You could consider the band Kreisky, formed in 2005 and named after the former Austrian chancellor Bruno Kreisky, something of a local hero. Long before German-singing male bands from Austria like Wanda found international chart success, they poured the typical grumpy Viennese persona complete with its local slang into indie rock music. It’s easy to assume that the success stories of Wanda and Bilderbuch would not have been possible had Kreisky not paved the way.
Austrians aren’t really used to commercial success for debut singles from local bands. So it was even more impressive when Naked Cameo’s “Luddite” came out early last year and instantly hit number one on Austria’s Spotify Viral Charts and number six in Germany. The successful debut single was a hint of what was to come: when the synth-pop band from Upper Austria released their debut album, Of Two Minds, this March, it was instantly met with critical success. Now, Lukas Maletzky, Maria Solberger, Patrick Pillichshammer and Jakob Preßmair can now easily call themselves members of one of Austria’s favorite newcomer bands.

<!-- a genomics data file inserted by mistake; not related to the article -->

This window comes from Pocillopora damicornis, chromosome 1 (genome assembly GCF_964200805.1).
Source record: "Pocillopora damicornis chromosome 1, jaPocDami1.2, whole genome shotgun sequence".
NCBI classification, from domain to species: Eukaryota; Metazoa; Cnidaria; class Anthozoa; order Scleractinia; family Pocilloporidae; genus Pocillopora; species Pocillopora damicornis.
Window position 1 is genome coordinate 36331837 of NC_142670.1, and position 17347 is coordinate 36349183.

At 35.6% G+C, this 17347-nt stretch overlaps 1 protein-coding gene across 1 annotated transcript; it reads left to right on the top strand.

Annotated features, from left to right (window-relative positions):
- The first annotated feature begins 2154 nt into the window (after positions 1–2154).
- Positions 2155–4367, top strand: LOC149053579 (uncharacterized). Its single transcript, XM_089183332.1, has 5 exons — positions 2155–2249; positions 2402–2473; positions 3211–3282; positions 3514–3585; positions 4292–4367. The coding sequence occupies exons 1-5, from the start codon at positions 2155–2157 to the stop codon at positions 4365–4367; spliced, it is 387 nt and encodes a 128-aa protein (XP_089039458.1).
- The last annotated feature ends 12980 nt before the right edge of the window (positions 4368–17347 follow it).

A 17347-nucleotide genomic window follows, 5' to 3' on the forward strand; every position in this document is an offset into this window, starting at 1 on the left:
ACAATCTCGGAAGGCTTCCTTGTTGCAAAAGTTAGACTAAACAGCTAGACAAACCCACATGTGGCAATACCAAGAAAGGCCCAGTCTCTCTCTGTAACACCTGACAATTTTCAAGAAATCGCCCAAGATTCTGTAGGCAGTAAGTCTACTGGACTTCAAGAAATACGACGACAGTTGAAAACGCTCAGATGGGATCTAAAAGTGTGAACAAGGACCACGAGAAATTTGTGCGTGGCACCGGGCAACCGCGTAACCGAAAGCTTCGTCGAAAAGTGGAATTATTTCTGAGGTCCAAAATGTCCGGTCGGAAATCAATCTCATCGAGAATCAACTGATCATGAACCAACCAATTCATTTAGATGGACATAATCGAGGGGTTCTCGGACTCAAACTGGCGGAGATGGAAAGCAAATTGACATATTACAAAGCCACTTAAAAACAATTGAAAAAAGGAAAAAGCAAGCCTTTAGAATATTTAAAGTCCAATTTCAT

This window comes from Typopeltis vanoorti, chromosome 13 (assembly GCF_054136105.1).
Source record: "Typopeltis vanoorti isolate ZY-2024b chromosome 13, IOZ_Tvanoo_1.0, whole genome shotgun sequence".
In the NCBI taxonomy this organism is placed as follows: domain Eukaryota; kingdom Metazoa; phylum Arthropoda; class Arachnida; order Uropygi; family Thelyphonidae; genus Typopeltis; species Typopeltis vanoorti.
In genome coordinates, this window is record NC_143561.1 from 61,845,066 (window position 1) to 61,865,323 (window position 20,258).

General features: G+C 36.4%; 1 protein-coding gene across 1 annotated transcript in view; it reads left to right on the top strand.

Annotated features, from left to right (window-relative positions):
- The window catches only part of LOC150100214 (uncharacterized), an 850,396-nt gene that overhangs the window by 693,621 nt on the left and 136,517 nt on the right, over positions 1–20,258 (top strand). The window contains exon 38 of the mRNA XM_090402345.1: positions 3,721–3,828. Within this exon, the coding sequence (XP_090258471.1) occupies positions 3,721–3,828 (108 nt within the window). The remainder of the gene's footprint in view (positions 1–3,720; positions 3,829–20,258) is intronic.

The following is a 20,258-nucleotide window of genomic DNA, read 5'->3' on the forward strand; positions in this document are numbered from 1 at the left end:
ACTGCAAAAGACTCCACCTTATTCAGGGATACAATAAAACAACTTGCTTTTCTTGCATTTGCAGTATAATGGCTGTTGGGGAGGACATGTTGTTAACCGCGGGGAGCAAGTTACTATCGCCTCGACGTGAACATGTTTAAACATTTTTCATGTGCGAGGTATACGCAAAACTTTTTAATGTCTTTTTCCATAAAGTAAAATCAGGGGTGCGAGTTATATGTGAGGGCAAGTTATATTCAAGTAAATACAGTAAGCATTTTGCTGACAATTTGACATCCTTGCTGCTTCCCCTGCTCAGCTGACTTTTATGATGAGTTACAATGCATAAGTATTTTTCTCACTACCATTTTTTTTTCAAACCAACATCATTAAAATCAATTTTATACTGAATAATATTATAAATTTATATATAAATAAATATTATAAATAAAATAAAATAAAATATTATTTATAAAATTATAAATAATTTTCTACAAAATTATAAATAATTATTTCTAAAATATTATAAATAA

This woman knows how to move, her lips, arms, hair and even her eyebrows. Ankathie Koi dances like a maniac, woman spreading her thighs, exaggerating her every move. She is a natural performer and shows no fear in doing so. Born in Bavaria, but living and working in Vienna with her partner in crime under the moniker Fijukam, she has already established a sound heavily influenced by 80s synth pop. Now her solo full-length is out, and even though Ankathie Koi hates the way you chew (the album title), it is mostly about love gone wrong one way or another.
Hearts Hearts is a young Viennese band that has managed to completely extract themselves from today’s fast paced consumer-oriented music culture. This is also their advice to new bands: in an interview with Music Austria, lead singer Daniel Hämmerle said: “I think it’s important to give yourself time for the production, to let things grow. Today people tend to present things to the public very soon, because they think they have to adhere to a certain zeitgeist."